No one is born a public speaker, most of us have to work at it.
I love public speaking. Yesterday, I spoke to over 250 optometrists about strabismus (lazy eye) and enjoyed every minute of it. I used to get extremely nervous giving presentations when I was young, racing through my slides. What changed?
When I was a first year ophthalmology resident, I was tasked with giving Grand Rounds on the topic of complicated cataract surgery using capsular tension rings. I hadn’t even seen cataract surgery at that point, much less the device they wanted to discuss. But, I made it my mission to give the best talk I could and from the positive feedback I received, I grew to really enjoy public speaking.
1. Don’t be afraid to ask for help
I clearly had no idea how to perform cataract surgery. So, I decided to call the office of the ophthalmologist whom the device was named after. He was so kind and sent me a DVD, that day, of his surgeries using the device (this is before YouTube, am I dating myself here?) Then, I asked a couple of the younger attendings to review the DVD with me so that I could understand what was going on. You’ll be surprised at how much senior docs will help if you only ask!
You are the expert for your talk. And, if you have no clue about what you’re discussing, then prepare, prepare, and prepare some more. Nothing combats your nerves as being able to answer any question the audience asks. Comfort with the subject matter increases with experience and time, so if you don’t have the experience yet, then prepare.
3. Make your slides visual
Ophtho is very visual, so I work really hard not to use wordy slides. No one wants to listen to a speaker just read the slides. I put up pictures and then I know the cases so well, that I can discuss them without the history there. This makes your audience HAVE to pay attention (and awake). If you don’t have words on your slide, then you and your audience are both left to engage each other fully.
Consider the difference between the top and bottom slide.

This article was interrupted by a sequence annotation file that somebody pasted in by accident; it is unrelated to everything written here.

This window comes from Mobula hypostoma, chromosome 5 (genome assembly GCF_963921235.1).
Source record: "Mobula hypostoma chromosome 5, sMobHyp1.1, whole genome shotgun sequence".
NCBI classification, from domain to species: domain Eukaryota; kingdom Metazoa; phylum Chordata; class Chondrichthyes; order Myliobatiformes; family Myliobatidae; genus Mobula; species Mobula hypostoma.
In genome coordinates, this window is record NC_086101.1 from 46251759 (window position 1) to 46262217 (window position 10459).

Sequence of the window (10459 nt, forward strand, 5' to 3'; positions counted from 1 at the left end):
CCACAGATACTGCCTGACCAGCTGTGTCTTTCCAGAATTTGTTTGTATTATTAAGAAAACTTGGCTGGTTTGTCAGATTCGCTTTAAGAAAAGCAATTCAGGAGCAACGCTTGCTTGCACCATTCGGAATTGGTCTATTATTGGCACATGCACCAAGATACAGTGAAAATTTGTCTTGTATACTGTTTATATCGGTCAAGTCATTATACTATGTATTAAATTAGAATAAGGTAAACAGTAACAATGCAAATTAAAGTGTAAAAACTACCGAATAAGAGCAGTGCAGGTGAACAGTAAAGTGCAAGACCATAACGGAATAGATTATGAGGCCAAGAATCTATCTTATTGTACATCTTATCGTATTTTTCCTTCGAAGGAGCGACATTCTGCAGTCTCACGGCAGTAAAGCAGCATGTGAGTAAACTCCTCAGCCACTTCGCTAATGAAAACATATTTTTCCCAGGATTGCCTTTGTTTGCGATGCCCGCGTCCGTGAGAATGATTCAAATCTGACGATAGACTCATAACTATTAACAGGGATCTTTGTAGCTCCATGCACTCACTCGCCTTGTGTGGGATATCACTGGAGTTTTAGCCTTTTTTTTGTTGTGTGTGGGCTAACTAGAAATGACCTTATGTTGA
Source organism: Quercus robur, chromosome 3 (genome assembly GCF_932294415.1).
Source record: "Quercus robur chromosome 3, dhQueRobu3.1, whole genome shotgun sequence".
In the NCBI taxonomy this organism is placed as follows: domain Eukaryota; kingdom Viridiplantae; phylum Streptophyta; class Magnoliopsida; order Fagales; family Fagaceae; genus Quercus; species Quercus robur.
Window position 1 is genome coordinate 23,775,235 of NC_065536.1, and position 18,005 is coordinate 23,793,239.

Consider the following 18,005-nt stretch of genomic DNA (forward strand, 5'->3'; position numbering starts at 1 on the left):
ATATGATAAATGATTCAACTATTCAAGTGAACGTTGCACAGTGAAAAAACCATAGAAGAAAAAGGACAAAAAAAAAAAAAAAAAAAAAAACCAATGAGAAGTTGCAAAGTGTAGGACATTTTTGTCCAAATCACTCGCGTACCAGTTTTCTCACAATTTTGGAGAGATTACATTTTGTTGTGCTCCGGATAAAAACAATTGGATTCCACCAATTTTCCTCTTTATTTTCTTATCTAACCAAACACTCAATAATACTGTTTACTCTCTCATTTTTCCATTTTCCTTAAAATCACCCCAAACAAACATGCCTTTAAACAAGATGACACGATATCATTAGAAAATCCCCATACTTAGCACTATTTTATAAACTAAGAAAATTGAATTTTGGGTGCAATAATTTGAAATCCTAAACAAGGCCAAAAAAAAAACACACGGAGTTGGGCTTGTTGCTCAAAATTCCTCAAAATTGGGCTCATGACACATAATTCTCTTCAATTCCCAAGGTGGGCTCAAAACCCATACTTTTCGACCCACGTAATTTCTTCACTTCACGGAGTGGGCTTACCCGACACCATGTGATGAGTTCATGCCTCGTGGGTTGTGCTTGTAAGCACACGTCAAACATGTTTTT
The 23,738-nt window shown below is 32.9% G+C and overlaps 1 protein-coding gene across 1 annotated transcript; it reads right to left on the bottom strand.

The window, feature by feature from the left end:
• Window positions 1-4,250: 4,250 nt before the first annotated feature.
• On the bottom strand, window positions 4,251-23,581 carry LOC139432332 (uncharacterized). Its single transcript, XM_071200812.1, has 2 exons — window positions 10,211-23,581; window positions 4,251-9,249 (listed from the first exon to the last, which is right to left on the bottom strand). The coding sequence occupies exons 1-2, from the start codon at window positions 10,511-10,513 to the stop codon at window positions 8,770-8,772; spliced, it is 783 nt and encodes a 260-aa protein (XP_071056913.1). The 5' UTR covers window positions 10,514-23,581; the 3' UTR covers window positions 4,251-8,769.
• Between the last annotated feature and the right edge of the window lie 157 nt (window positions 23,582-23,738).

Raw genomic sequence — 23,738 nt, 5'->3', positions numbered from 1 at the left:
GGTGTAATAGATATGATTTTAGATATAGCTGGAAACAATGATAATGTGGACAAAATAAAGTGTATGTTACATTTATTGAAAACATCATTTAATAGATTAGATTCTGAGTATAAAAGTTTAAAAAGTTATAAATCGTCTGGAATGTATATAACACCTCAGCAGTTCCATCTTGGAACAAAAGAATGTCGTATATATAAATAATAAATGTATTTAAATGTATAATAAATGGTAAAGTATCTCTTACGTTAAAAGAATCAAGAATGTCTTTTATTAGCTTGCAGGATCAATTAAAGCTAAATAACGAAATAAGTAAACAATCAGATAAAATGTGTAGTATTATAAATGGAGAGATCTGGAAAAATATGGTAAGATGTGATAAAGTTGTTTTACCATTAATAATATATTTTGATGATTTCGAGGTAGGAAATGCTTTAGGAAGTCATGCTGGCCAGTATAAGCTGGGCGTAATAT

The top has all of the information, but if I stand and read this to you, you’re going to get bored very quickly. What if, instead, I simply told you all of that information written on the top slide while just showing you the more visual bottom slide? You’d be forced to listen!
4. Let your passion show
When you are passionate about a subject, your energy will infect your audience. I have seen an audience give a particular neuro-ophthalmologist a standing ovation. FYI, neuro-ophthalmology is long considered a very dry field and certainly not one which would invoke a standing ovation. What captured the audience’s attention was the lecturer’s passion for his subject matter.
5. Slow down
This one was hard for me because I speak very quickly naturally. You want to talk slower than you think you do. Normal conversation is about 120-150 words per minute. Most people, like me, speak too quickly during a presentation, in a rush to get all the information out. When you practice, time yourself. Record yourself on your phone using the feature which converts your speech to text for 1 minute.
6. Make every moment intentional
I tend to talk with my hands which can be very distracting. Every gesture should be intentional.
7. Practice, practice, practice
Video yourself. Present to a friend or colleague. Get feedback and improve upon stumbling blocks.
7. Remember, it’s not about you.
It’s about what the audience can learn from you. Make your primary focus the audience and what you can teach them. You want them to leave your lecture better for it.
Enjoying giving talks has truly helped me in so many ways. I was able to use this skill in residency to distinguish myself and it has helped me grow my practice as well! I hope it’ll do the same for you.